BIOGRAPHY: Larry Blumenfeld is a culture reporter, music critic and lecturer, who writes regularly for The Wall Street Journal, and has contributed to many newspapers, magazines, scholarly essay collections and websites. His work focuses on jazz and Afro-Latin music, and on the intersections between culture, politics and activism. His research as a Katrina Media Fellow for the Open Society Institute inspired a book about cultural recovery in New Orleans, due next year from the University of California Press. He was a National Arts Journalism Fellow at Columbia University’s Graduate School of Journalism. He curates Spoleto Festival USA’s jazz series; the Deer Isle Jazz Festival in Stonington, Maine; and the National Jazz Museum in Harlem’s series, 'Jazz and Social Justice.'


Additional supporters:

  • Council on Diversity and Inclusion
  • S.I. Newhouse School of Public Communications
  • Goldring Arts Journalism Program
  • Hendricks Chapel
  • Museum Studies
  • English / Creative Writing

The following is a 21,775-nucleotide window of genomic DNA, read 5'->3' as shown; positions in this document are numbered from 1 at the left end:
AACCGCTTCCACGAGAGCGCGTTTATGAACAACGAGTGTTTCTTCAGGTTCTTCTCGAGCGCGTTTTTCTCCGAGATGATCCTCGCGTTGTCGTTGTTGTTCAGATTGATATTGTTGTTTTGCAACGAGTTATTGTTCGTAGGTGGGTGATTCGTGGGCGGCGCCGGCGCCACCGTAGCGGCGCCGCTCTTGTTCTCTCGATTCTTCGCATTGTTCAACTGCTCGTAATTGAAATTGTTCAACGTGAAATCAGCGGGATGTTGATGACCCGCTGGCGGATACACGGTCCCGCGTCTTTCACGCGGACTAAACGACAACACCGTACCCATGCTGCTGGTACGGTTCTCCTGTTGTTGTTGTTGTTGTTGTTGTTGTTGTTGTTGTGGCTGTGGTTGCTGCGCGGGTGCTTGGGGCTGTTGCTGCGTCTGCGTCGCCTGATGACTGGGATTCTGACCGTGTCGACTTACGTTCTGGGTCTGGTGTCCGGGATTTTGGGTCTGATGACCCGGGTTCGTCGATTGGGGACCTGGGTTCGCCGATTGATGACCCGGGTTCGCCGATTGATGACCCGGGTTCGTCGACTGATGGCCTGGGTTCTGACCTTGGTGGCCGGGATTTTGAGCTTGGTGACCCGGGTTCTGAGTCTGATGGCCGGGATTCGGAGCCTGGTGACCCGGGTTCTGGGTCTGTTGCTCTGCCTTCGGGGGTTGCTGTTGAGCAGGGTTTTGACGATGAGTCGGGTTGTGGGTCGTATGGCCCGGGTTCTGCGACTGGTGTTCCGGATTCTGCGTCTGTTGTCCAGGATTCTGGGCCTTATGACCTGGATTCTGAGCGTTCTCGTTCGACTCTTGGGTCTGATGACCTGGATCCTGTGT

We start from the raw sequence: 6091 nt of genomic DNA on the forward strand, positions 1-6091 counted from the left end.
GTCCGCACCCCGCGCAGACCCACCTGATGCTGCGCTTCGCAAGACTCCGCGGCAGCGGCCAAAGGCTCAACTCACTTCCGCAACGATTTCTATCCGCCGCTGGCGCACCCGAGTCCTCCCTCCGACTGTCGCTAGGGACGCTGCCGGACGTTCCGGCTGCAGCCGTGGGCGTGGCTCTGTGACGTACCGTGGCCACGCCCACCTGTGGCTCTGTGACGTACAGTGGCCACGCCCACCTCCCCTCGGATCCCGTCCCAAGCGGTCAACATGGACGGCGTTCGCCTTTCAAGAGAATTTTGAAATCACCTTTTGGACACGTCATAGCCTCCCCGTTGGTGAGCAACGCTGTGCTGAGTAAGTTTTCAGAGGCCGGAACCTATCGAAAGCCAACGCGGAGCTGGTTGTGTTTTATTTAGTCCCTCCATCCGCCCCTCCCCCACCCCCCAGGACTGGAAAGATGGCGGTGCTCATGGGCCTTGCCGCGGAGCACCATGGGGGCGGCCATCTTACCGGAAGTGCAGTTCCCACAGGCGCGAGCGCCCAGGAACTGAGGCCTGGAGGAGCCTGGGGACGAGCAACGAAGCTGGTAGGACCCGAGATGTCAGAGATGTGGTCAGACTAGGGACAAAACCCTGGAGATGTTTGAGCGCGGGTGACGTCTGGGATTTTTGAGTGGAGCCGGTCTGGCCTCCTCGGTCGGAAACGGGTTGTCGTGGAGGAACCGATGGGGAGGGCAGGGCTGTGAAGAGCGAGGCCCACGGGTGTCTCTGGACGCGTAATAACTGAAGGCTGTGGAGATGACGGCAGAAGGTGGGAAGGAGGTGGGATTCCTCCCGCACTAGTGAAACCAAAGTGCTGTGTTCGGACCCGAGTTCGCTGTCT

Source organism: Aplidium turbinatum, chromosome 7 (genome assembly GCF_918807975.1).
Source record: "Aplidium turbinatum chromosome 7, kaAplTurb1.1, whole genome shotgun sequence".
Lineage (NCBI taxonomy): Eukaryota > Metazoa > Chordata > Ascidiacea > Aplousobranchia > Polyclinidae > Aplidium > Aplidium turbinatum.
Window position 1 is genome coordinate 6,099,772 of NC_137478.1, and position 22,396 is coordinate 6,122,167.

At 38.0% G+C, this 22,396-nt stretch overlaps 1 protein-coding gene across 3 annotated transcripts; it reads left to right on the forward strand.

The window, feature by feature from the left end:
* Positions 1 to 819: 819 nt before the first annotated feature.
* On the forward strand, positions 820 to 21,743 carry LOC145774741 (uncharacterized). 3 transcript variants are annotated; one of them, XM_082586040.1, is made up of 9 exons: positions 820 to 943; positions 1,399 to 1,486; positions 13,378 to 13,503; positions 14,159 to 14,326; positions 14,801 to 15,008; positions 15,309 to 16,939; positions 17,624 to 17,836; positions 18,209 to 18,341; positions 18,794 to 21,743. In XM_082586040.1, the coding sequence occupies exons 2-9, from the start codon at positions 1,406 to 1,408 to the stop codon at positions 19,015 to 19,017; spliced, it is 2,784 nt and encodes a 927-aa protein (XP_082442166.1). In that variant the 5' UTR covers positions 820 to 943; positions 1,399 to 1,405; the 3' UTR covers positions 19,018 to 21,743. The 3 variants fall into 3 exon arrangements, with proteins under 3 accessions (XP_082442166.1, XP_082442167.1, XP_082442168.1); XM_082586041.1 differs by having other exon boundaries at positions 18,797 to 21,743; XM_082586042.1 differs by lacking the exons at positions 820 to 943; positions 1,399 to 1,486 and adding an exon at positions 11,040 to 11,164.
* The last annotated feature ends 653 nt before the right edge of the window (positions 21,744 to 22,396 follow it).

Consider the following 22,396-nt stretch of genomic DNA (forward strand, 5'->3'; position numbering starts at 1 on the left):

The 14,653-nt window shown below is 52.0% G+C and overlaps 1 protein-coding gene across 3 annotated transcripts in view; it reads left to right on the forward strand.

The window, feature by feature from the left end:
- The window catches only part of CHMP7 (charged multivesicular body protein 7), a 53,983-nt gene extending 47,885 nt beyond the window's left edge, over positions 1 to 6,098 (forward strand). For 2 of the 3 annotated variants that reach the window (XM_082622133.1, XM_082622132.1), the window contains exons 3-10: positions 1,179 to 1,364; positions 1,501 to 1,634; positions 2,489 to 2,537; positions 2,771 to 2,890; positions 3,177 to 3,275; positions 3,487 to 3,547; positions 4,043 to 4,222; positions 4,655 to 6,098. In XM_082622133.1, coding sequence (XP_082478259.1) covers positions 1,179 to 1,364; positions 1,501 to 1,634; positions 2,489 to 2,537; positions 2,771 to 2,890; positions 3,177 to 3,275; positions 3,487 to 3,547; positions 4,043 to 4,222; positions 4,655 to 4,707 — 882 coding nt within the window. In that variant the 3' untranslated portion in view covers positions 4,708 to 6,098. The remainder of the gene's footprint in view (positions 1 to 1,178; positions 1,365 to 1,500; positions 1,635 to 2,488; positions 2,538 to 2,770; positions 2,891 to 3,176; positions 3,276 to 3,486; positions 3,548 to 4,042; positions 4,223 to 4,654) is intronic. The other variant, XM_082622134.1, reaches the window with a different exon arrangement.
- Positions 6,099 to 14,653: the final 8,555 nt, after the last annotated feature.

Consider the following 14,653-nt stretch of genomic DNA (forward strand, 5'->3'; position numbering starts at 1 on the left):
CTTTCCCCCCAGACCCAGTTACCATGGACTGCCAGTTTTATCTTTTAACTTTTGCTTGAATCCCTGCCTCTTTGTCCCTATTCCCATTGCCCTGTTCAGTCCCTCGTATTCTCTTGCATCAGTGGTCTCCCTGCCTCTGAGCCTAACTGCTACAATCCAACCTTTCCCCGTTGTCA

• School of Education
  • Latino-Latin American Studies
  • SUArt Galleries
  • Art and Music Histories
  • Setnor School of Music
  • Writing Studies, Rhetoric, and Composition
  • History
  • Samba Laranja
  • CNY Jazz Central
  • Belfer Archives
  • Special Collections Resource Center
  • WAER

The 2019 Watson Professor residency is hosted by Eric Grode - director of the Goldring Arts Journalism Program, and Assistant Professor in the S.I. Newhouse School of Public Communications.

The Jeannette K. Watson Distinguished Visiting Professorship in the Humanities is a preeminent lectureship originally established by the Watson family to support on-campus residencies of prominent humanities scholars, writers, and artists.